Tuesday, May 21 2013 3:06 PM EDT2013-05-21 19:06:34 GMT
You can help those affected by the deadly, severe weather that hit Oklahoma Monday. Over the weekend, Missouri, Iowa, Kasas and Illinois also experienced severe weather.The American Red Cross is acceptingMore >>
Learn how you can help victims of severe weather recover in the Plains States...More >>
Tuesday, May 21 2013 2:42 PM EDT2013-05-21 18:42:15 GMT
Residents in tornado-stricken Moore, OK, await news on missing love ones Tuesday, a day after a massive tornado devastated the city, killing at least 51. Rescuers worked all night, with particular attentionMore >>
The tornado, with winds up to 200 mph, cut a 20-mile stretch as wide as two miles through the Oklahoma City metro area. The medical examiner's office reported 24 people died, including nine children. More >>
Tuesday, May 21 2013 2:38 PM EDT2013-05-21 18:38:01 GMT
(RNN) - After an estimated 26 tornadoes hit five states on Sunday, and a massive EF-4 tornado leveled the Oklahoma City metropolitan area killing 24 on Monday - more severe weather is expected to impactMore >>
The Storm Prediction Center at the National Weather Service believes there is a high probability for severe weather in Texas, Arkansas, Louisiana and Oklahoma.More >>
The Senate is debating cuts to the federally subsidized crop insurance program as it considers a massive farm bill this week.More >>
The farm bill the Senate is considering this week would cut some farm subsidies but also expand government-subsidized crop insurance, a safety net used by many farmers in case of bad weather or lost revenue.More >>
MONTGOMERY, AL (WSFA) -
Alabama's two-year college system handed another blow.
25%. That's how much legislators have cut from the two-year college system's budget over the last four years.
That includes slashing more than $9-million dollars in the 2013 budget.
While some administrators say they were bracing for the worst, the cuts aren't the only thing hurting them.
"It has a tremendous negative impact not only on what we do for our students, but we are able to do for our community," says Trenholm State Technical College President Sam Munnerlyn.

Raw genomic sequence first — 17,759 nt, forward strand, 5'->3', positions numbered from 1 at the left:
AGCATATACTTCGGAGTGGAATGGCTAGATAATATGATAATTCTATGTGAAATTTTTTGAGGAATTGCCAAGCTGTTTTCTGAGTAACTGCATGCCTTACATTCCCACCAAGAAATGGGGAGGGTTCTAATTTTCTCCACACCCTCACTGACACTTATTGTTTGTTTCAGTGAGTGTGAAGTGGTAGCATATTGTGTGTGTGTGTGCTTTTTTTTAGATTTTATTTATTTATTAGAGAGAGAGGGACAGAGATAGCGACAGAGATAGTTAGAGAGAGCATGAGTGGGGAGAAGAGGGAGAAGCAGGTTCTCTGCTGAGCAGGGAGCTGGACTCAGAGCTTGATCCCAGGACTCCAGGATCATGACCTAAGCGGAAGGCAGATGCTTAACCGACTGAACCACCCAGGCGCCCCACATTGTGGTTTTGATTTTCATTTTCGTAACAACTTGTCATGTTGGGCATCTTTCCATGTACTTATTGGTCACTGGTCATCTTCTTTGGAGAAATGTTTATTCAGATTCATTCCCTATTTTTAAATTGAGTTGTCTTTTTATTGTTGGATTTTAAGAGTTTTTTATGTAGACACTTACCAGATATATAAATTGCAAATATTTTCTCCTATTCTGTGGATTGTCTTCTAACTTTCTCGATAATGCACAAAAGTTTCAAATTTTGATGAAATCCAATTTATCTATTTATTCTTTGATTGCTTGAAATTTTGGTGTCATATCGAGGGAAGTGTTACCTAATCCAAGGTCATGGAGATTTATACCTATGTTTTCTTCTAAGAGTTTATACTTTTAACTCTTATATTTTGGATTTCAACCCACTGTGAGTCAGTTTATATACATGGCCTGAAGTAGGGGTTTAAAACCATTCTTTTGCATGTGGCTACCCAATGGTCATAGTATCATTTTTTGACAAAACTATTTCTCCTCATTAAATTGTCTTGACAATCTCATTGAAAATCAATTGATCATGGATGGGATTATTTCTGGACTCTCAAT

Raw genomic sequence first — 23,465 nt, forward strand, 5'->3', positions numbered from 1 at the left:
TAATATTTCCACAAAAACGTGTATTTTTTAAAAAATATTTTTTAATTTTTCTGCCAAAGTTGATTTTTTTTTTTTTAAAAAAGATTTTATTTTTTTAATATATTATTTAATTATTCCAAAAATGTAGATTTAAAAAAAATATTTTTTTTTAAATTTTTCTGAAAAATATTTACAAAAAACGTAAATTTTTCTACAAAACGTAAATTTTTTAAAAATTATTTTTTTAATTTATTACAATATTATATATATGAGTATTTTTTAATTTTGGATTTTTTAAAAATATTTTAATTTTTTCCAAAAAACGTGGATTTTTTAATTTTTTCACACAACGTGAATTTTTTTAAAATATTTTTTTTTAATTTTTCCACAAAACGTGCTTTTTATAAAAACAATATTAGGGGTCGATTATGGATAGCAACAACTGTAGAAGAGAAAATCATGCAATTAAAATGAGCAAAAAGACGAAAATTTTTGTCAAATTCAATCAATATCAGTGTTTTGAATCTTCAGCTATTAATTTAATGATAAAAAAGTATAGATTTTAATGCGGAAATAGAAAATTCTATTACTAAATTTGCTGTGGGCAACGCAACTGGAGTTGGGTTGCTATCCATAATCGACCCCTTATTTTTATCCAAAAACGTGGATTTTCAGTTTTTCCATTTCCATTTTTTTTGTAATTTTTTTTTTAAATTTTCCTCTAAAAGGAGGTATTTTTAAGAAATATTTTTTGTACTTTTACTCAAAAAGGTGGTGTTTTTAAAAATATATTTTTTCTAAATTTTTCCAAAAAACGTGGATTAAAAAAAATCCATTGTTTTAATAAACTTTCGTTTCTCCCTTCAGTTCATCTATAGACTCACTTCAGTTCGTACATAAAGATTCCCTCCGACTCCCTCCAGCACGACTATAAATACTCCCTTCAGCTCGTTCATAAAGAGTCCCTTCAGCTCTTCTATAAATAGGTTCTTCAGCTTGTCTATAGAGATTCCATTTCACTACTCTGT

Munnerlyn admits $750,000 in budget cuts at Trenholm equates to difficult decisions regarding what programs, resources, and maintenance projects to eliminate.
"When you're down to bare bones the buck stops with me. And we'll make sure that the things that we purchase, the trips that we take are absolutely necessary for our college to function," adds Munnerlyn.
It doesn't help that two year colleges have also seen a decline in enrollment. Officials believe there are two key reasons for it. The economy has gotten better so fewer people are going back to school to learn a new trade and federal Pell grant money has decreased.
"The Pell grant issue is a major issue," says Dean Argo with the Department of Post-Secondary Education.
Argo says the federal government doesn't allocate as much money for Pell grants anymore.
Students only get enough to cover two semesters of tuition and books.
"Now that they've changed that I'll probably have to sit out a semester," says Trenholm Tech student Daniel Thompson.
Thompson can't afford school without the grants. In fact, many students aren't taking summer classes because of it.
Trenholm's enrollment dropped from 1,650 students during spring semester to roughly 1,000 for the summer.
Last summer they had nearly 1,300 students.
"We have lobbied congress as well as other states with their community college systems about re-looking at the Pell grant issue," says Argo.
Trenholm State administrators say the budget cuts could lead to teacher and staff layoffs.